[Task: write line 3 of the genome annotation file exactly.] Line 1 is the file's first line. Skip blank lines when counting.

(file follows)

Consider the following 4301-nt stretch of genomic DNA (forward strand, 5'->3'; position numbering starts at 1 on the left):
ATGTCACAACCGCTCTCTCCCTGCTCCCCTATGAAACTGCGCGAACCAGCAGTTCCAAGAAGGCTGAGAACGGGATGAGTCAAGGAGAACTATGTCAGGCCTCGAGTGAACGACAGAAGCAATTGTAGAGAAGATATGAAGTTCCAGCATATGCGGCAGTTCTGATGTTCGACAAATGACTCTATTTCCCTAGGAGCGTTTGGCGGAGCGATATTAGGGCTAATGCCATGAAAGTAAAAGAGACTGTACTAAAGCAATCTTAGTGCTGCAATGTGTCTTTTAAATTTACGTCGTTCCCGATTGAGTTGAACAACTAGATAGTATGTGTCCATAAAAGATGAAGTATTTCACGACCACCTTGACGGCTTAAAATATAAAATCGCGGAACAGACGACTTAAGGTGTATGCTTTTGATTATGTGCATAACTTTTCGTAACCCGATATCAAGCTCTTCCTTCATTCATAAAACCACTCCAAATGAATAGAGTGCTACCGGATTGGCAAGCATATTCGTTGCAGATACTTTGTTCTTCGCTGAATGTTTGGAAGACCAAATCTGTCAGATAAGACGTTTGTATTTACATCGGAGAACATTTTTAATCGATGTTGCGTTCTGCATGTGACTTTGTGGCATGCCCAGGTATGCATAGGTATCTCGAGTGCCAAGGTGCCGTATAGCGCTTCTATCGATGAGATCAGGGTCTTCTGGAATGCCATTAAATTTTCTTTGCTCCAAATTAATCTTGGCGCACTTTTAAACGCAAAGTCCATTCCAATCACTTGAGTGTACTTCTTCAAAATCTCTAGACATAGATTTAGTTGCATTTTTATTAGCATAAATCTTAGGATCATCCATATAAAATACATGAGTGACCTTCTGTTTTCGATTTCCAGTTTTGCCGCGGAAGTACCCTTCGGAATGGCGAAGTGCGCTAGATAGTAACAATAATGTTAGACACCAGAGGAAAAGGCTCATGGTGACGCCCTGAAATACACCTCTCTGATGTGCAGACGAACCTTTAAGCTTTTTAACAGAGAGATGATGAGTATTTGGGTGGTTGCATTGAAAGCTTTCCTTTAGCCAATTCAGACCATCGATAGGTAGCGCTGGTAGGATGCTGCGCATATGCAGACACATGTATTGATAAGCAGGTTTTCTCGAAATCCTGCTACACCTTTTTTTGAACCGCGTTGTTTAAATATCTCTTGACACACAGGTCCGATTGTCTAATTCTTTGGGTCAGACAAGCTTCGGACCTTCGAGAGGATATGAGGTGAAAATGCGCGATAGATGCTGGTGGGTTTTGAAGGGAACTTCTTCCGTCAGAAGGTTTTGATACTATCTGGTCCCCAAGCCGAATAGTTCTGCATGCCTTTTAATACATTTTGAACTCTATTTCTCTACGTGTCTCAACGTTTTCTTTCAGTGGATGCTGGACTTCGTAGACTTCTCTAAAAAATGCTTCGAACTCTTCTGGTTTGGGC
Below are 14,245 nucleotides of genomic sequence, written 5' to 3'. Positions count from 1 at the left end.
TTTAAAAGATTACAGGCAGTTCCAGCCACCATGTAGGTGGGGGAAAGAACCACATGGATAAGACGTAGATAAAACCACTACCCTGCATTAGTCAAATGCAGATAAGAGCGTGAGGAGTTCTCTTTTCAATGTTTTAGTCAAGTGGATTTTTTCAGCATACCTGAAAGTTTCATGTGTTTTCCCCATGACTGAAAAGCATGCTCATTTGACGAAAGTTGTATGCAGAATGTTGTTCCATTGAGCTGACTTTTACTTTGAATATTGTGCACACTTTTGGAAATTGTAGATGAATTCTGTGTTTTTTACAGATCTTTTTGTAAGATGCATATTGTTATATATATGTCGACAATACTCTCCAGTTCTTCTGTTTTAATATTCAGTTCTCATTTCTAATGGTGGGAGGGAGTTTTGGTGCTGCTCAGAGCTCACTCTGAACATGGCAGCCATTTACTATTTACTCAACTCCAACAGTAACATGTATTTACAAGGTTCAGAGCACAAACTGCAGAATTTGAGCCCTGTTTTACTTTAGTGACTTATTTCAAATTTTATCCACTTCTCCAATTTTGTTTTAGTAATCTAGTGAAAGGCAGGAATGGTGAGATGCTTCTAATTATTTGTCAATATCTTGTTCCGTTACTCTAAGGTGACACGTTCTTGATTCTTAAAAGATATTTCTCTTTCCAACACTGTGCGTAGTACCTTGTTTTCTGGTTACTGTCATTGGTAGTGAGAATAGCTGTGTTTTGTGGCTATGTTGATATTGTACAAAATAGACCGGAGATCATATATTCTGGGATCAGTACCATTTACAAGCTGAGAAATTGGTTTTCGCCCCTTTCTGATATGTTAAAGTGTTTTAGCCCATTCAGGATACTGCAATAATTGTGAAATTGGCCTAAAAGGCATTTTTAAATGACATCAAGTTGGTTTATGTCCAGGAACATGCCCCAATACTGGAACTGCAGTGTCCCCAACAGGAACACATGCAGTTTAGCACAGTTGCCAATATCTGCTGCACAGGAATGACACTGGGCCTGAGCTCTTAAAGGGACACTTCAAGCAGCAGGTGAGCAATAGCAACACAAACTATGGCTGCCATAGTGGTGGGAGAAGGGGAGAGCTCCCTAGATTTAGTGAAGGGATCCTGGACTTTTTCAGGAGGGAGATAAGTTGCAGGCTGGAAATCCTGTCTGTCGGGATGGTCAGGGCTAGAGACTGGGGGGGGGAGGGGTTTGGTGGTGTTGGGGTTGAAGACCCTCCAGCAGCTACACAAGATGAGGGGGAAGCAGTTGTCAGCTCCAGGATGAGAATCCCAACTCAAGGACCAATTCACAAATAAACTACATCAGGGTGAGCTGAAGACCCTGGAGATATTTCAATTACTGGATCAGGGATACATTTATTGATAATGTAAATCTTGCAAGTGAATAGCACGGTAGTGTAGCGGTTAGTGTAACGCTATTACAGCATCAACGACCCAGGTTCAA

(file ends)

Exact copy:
Below are 14,245 nucleotides of genomic sequence, written 5' to 3'. Positions count from 1 at the left end.